StarWars.com talks with Art Director Amy Beth Christenson about kitbashing the Aces' racers, how Flix is related to the Ewoks, and more! #News
The look of Star Wars is unlike anything else in popular culture. Step back in time to explore the history and philosophy behind the concepts that define the galaxy far, far away in Designing Star Wars.
In Star Wars, nothing's ever really gone. More than 40 years after the first film, creators routinely go back to those earliest drawing boards for inspiration. And oftentimes, among the stacks of unused concept art and sketches, they find models and muses for the next generation of Star Wars storytelling.
In creating the new anime-inspired look of Star Wars Resistance, Art Director Amy Beth Christenson turned a forgotten Ewok ancestor into a bird-like business partner, resurrected an impossible droid, and kitbashed pieces of some of the most recognizable ships in the galaxy into something new and unique. "We have a tradition of going back and looking at what didn’t make it," Christenson says, scouring through the old Ralph McQuarrie, Joe Johnston, and Nilo Rodis-Jamero concepts.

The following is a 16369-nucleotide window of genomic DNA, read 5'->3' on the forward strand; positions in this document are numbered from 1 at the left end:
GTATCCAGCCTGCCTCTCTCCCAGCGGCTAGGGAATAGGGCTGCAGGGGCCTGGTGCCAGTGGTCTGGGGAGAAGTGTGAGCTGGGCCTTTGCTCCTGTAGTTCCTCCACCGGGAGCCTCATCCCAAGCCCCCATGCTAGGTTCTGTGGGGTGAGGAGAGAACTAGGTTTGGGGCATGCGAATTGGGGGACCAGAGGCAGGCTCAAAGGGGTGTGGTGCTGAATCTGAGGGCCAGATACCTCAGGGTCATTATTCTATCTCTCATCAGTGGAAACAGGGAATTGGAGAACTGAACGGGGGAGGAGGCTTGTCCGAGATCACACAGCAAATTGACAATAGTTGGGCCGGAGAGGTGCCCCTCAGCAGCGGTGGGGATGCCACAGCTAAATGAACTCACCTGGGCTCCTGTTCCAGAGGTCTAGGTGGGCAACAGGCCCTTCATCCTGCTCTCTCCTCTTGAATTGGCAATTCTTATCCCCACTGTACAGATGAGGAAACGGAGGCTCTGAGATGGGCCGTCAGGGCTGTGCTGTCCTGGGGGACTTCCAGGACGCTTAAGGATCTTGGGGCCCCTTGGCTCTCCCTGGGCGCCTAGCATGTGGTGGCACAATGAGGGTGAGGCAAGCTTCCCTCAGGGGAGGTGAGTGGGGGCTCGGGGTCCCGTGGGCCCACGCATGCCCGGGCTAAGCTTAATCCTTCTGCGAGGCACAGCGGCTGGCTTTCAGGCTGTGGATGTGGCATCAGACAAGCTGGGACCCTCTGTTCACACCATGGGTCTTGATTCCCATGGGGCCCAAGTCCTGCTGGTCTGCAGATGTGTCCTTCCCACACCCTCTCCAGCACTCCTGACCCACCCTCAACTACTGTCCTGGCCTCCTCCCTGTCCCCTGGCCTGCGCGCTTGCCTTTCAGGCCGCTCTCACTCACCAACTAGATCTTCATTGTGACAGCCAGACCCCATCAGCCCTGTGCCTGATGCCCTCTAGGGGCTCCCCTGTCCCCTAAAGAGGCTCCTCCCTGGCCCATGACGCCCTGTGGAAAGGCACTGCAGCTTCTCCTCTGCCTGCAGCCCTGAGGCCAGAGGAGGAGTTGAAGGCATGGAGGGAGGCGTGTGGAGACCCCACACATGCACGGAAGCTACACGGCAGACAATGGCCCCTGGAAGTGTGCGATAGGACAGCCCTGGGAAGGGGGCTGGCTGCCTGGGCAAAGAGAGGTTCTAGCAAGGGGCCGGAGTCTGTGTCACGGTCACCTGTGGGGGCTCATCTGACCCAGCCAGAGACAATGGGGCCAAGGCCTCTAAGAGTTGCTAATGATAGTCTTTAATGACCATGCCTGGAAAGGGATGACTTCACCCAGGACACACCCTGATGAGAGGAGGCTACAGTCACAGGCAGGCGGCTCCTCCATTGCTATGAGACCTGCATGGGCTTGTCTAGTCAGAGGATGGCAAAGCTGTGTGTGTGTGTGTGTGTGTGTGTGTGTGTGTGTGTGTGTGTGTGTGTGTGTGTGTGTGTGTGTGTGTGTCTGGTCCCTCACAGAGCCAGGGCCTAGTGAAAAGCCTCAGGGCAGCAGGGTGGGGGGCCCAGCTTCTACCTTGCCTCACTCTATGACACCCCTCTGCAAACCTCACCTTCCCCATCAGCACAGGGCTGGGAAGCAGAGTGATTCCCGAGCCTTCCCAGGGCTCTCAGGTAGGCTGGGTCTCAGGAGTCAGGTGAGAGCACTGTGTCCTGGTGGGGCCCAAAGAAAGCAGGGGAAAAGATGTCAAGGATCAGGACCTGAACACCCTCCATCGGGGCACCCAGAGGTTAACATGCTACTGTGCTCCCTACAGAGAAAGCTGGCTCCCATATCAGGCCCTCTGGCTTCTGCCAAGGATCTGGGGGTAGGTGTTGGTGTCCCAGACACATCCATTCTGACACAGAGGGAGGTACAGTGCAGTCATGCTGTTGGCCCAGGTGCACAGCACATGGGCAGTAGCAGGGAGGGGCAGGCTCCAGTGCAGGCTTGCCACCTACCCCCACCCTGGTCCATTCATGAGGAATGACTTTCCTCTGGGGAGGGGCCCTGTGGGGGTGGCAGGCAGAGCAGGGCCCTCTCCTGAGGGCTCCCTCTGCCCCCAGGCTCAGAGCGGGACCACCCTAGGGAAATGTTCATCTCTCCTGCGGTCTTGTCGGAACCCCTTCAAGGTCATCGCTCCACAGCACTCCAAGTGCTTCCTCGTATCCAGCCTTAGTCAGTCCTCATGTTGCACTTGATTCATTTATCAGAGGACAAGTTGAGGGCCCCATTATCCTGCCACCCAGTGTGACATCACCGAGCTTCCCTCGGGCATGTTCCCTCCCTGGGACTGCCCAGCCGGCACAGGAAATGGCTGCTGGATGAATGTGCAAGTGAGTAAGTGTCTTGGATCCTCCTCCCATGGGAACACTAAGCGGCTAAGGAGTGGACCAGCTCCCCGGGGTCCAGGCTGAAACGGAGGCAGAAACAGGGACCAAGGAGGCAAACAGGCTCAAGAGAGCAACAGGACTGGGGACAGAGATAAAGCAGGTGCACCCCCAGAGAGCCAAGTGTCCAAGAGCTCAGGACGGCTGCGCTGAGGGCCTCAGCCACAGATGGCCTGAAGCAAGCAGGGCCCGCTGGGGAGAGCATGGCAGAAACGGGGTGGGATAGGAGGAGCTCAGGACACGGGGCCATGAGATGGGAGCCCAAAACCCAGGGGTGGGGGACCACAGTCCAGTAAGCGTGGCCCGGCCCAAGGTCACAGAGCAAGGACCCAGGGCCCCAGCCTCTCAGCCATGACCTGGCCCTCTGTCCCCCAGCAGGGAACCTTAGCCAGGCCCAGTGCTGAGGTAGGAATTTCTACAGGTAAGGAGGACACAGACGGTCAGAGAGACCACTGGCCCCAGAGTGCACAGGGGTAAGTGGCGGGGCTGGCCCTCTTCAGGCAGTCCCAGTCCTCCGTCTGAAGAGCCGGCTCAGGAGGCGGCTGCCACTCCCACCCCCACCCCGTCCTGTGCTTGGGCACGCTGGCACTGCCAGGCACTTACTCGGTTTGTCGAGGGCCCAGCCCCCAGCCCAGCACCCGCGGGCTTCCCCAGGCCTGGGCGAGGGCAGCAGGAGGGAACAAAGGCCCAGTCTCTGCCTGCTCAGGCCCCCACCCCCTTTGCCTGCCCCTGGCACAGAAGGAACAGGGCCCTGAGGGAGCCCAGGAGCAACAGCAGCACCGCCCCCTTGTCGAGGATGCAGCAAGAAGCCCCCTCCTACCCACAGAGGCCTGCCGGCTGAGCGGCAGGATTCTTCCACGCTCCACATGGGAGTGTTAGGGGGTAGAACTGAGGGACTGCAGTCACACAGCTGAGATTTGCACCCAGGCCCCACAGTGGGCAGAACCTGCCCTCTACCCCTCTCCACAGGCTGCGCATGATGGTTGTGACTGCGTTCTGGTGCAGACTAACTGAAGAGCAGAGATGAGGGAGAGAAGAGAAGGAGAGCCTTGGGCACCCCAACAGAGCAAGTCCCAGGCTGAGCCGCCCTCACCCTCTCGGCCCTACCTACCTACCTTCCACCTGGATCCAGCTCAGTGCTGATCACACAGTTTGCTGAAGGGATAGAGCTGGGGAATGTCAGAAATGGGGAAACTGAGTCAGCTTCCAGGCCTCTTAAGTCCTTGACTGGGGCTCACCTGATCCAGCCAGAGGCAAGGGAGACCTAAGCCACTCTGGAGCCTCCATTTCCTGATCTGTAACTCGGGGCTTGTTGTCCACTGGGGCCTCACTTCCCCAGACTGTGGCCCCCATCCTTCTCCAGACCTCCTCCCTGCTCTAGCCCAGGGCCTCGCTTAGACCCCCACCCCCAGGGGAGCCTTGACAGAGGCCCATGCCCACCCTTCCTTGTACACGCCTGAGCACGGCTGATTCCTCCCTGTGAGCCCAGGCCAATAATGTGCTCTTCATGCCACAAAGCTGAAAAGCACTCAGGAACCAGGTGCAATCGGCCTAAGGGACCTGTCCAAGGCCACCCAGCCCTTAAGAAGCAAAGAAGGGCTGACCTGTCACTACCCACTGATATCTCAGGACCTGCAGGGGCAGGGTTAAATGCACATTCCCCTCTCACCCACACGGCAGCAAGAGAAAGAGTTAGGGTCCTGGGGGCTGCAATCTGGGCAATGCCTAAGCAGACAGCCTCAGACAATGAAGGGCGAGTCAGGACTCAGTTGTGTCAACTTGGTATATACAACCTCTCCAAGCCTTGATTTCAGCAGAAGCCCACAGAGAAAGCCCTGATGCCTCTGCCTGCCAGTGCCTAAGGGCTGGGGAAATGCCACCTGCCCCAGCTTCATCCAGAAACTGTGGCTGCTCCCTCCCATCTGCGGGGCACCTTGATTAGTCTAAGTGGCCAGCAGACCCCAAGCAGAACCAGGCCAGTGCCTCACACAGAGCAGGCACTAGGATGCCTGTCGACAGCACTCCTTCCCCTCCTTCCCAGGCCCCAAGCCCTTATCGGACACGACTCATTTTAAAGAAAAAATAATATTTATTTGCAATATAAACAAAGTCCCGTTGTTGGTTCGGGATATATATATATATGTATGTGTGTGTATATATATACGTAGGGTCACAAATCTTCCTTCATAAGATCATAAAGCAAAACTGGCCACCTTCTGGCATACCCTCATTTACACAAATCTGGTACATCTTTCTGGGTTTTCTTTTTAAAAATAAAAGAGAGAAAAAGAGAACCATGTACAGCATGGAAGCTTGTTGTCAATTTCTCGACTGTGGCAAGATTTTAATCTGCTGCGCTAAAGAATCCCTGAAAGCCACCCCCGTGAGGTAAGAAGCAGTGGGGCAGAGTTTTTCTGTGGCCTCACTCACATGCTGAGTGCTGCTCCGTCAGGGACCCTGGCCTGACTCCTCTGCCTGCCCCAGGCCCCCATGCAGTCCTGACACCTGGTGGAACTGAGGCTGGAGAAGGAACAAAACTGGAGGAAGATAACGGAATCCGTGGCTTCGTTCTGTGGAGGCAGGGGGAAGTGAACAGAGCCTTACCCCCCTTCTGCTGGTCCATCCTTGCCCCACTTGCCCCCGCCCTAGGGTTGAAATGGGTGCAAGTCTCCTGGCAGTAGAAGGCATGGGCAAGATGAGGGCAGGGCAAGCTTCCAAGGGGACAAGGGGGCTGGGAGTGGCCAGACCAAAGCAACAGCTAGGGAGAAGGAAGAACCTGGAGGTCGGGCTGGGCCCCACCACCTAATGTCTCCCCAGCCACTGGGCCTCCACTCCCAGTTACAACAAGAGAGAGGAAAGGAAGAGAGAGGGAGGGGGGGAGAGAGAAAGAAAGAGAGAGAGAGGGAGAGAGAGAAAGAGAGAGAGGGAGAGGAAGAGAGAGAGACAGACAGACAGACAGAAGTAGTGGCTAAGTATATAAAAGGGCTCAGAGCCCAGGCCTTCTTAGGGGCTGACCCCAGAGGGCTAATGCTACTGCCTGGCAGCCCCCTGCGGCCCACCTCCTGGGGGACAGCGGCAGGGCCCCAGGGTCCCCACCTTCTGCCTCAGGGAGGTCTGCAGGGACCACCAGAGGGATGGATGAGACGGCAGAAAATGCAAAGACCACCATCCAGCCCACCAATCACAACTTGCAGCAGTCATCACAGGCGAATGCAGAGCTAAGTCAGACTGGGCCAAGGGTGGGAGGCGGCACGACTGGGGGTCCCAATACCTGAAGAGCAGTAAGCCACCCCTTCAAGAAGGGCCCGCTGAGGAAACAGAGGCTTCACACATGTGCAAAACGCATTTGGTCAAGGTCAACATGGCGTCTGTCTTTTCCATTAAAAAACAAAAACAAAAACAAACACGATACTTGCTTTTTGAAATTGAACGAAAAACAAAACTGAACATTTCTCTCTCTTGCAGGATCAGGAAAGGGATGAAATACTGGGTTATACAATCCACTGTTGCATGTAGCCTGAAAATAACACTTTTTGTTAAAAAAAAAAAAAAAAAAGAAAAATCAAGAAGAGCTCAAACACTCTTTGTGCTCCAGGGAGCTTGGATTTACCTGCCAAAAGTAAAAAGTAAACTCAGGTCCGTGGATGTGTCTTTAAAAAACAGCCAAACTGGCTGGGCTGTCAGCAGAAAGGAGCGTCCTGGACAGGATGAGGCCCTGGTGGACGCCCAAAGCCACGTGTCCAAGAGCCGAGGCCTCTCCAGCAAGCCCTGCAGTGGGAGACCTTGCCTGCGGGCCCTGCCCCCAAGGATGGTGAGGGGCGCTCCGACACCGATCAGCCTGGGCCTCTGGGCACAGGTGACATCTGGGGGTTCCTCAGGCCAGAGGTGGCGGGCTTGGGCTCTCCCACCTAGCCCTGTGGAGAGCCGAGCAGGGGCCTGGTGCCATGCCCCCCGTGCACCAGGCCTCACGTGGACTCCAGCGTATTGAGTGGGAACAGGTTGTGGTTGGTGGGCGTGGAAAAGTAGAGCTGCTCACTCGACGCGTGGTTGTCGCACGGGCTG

BB-8 was already a big-screen star when Christenson and her team were designing the look of Resistance. But to translate Poe Dameron's beloved droid into animation, she consulted early concept art for the roly-poly astromech's debut in The Force Awakens.
The idea was to reimagine BB-8 in the anime-inspired style, a slightly rounder, "stylized and squat version of himself." The redesign was also a conscious effort to differentiate the animated version from his live-action counterpart but retain the spirit of the feisty little droid.
"There’s a level of simplifying that went with it, as well," Christenson says. The animated BB-8 has just one antenna and "you don’t see the red light in the lens." But she was meticulous about maintaining the details on the individual plates around the roundy's body.